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Public fears prolific offenders, not housing projects: Minister Eby

Image Credit: Flickr/Government of B.C.

As the province tries to investigate how best to deal with repeat offenders committing property crimes, the housing minister says the problem can be conflated with homelessness and addiction in B.C. cities.

Minister David Eby, who is also the Attorney General, said controversial housing and mental health supports can often stoke fear in B.C. communities. However, much of that fear comes from a small group of people committing a large portion of crimes in B.C. cities.

READ MORE: Finding ways to deal with B.C. prolific offenders 'decades in the making'

"Addressing this issue of the chronic offenders, property crime and disorder downtown, in my opinion, will help us do the work we need to do on mental health and addiction," Eby said. "These are different issues. Related, but they are different and require different solutions."

The province is launching an investigation into how best to deal with prolific offenders who revolve in and out of B.C. courts. The report, which is set to be made public in the fall, is expected to determine what the province should do to deal with offenders who appear undeterred through the corrections and justice systems in B.C.

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People like Kyle Haldorson in Kamloops could be included as people who continue to rotate through the justice system then back on the streets.

Since 2018, he's had nearly two dozen court files in Kamloops, with various criminal charges including theft, assault, uttering threats, causing mischief and breaching probation. Although he's repeatedly in the Kamloops court system, he struggles with serious mental health issues and addiction.

The courts and his family both appear to agree that jail isn't the appropriate place for him, but there are few other options available for him, especially those that include mandatory treatment.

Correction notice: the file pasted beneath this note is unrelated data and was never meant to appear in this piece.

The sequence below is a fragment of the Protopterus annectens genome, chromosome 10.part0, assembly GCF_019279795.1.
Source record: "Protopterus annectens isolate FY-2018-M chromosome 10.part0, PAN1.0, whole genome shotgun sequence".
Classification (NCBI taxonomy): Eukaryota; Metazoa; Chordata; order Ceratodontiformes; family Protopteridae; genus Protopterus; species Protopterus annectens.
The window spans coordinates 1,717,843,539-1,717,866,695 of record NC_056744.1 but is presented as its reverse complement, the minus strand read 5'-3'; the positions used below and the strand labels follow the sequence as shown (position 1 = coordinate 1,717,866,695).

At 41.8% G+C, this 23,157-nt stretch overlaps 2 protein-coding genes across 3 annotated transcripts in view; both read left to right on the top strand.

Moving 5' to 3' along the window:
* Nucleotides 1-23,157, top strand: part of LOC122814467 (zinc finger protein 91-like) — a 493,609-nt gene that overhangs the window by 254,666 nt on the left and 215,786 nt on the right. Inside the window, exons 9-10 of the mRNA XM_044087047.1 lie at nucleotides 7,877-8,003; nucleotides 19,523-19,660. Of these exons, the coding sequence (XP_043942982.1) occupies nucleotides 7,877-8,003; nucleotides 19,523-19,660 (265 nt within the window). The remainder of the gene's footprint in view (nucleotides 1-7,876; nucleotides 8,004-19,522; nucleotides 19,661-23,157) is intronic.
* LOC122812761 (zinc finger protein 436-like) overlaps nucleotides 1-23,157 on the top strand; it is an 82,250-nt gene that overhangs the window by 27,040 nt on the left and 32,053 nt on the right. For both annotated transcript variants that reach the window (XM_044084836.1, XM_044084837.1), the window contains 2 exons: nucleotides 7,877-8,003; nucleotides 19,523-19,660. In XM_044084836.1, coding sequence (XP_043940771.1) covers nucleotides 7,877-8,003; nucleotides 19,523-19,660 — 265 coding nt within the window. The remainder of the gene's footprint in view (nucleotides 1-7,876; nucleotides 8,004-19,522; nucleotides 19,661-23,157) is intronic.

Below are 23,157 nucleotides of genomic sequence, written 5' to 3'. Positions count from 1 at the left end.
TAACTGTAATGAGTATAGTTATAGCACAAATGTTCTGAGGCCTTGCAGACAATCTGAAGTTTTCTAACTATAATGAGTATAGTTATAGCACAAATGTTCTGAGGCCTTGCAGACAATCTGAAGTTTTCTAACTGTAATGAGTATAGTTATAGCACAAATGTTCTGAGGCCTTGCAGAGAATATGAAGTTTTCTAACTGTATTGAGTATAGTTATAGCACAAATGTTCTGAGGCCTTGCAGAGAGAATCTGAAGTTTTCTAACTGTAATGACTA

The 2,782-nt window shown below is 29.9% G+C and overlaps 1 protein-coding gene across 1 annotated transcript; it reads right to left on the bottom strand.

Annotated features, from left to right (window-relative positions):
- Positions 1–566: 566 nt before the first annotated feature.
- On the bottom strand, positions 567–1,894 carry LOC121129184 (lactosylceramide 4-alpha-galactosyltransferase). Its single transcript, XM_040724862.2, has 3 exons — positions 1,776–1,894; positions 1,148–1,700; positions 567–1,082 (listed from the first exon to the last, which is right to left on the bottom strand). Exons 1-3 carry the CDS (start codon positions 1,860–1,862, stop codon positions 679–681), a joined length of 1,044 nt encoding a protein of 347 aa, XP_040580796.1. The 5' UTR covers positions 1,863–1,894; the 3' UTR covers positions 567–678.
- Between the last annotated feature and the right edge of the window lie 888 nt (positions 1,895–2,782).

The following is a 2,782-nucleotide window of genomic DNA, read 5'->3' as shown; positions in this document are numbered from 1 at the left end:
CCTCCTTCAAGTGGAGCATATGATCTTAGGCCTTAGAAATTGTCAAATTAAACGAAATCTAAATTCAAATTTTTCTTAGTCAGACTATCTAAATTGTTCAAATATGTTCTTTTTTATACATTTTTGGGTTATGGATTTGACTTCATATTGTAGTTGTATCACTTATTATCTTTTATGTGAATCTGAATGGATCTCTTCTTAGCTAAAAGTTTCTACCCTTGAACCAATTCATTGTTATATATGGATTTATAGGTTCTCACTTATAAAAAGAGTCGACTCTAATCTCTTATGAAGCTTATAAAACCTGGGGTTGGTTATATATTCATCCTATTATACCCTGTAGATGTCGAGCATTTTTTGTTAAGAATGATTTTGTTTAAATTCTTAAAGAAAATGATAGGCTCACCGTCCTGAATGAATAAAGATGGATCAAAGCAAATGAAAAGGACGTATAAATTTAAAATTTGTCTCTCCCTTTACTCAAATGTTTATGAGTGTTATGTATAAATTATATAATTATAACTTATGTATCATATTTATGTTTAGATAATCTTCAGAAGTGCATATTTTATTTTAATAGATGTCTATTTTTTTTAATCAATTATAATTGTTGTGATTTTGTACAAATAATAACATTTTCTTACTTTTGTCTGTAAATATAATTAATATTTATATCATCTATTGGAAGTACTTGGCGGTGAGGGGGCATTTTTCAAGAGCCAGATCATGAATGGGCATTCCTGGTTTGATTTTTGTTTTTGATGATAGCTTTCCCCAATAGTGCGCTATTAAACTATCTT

READ MORE: Kamloops mom says justice system not equipped to handle son's addiction, mental health issues

In Kelowna, another repeat offender is responsible for 346 police files since 2016 and has 29 criminal convictions in that time.

The city has upped its RCMP budget by 84 per cent in that time, from 27.9 million in 2016 to $51.4 million in 2022.

Eby suggested that investigators in the upcoming report could explore compulsory care for repeat offenders. There may be a place for B.C. courts to order people to participate in compulsory supports, either through hospitalization or other complex care facilities, he said.

He addressed similar concerns to Kamloops city council earlier this year when discussing crime and how it relates to social housing in the city.

"I think one of the challenges we've faced in Kamloops, but not exclusively... is there are 80% of people who go into supportive housing and that is the level of support they need to be successful and do well in a building," Eby said. "And for the other 15% to 20% of people, it's not enough."

B.C. Housing projects, including shelters and supportive housing, are frequently controversial in Kamloops. Much of the controversy stems from property crimes like vandalism and theft, and the projects are met with backlash no matter the location.

Eby said that minority of people who may set fires, act violently or make "bad decisions" rooted in active addictions can leave the entire supportive housing facility to be blamed for problems within the building or the neighbourhood. This, he said when speaking to council in January, places added pressure on a governing body that is supportive of these projects.

"The next site faces double the challenge as the last one did. So because of that, Kamloops is a big priority for me personally," Eby said. "All these things, I fear, run the risk of costing us social license for opening up supportive housing."

In 13 B.C. cities, just 200 people accounted for 11,000 police files in just one year, which Victoria mayor Lisa Helps used to illustrate how a small number of people are causing a massive disturbance, especially in downtown areas.

If the province can successfully address chronic offenders, Eby believes it will reprieve some of the public's fear around shelters, supportive housing facilities and other social supports across B.C., which are often controversial.

To contact a reporter for this story, email Levi Landry or call 250-819-3723 or email the editor. You can also submit photos, videos or news tips to the newsroom and be entered to win a monthly prize draw.

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